22 February 2013

Phenomenal stemware

When I heard the sound that I've heard before during many festive occasions, the shattering of a crystal wineglass, from where I was working, I could see the remnants spill across the hallway floor.
So I rose to sweep up the shards of a newly bought redwine glass that since I had washed the dishes a short time before, I believed must have slipped off a rack for some inexplicable reason. A hungry ghost seemed a plausible agent at that moment. But the wineracks remained full.

I picked up what was underfoot and after reassembling the fragments, saw that they resembled a band. I then looked back up at inverted wineglasses and noticed that one was oddly shorter than the rest.  So at that point I had solved one mystery. The wineglass had simply exploded spontaneously, rather about 1 cm of the rim had done so.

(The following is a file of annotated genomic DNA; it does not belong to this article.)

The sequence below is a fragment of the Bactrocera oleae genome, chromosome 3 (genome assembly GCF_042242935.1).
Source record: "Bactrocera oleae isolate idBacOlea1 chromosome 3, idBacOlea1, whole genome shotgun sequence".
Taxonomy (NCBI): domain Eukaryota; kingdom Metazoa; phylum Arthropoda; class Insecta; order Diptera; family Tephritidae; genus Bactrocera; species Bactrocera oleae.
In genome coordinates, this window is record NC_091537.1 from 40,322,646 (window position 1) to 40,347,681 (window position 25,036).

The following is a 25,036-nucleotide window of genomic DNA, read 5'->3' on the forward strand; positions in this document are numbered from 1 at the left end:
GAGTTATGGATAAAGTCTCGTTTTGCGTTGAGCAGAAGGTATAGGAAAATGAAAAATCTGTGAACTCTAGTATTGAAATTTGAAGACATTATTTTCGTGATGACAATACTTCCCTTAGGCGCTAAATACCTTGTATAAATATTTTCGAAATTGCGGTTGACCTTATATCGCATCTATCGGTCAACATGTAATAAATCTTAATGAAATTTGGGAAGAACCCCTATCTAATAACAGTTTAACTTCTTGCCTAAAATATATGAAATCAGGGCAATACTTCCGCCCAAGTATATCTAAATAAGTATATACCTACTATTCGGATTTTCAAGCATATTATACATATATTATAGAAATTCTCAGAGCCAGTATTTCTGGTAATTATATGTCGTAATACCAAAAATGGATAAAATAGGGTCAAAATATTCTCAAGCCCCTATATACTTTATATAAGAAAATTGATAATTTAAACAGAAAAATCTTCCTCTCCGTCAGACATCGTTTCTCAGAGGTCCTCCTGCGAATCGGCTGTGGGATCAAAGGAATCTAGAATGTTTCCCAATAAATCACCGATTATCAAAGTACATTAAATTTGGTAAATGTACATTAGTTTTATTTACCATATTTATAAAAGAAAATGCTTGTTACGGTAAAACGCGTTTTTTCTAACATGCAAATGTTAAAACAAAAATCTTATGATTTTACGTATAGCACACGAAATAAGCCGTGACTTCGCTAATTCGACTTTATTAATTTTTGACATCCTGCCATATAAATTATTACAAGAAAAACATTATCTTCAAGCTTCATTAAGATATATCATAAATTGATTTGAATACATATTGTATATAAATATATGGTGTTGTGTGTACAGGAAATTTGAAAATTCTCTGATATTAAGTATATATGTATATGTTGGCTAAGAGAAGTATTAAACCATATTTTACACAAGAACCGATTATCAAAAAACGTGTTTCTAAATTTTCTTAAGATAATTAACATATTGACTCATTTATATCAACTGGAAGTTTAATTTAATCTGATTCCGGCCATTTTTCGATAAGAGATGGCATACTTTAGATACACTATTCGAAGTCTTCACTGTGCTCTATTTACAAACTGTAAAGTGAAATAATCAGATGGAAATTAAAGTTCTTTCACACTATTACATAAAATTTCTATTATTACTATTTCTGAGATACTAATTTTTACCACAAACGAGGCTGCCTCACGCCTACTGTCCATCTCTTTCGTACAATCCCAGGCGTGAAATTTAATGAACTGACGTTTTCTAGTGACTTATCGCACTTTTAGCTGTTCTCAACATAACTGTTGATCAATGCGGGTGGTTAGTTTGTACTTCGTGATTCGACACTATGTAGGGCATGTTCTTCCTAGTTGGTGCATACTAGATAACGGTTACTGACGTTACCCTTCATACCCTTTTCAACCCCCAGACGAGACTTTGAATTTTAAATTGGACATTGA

I have known punch bowls to develop stress fractures. Usually this would happen when they were brought out of a dishwasher hot and set out in a cool room. But in those instances the glass body was much thicker than what is found in stemware.
I am posting this as an example for the world to behold. Does this happen very often? Does anybody wrongly accused of carelessness need my photographic evidence to settle a domestic dispute as to how when nobody was around, it just broke? (I can hear my mother's raging timbre as I type this.) Because sometimes things do just break on their own and it's nobody's fault.  But since this is China, it was probably a ghost.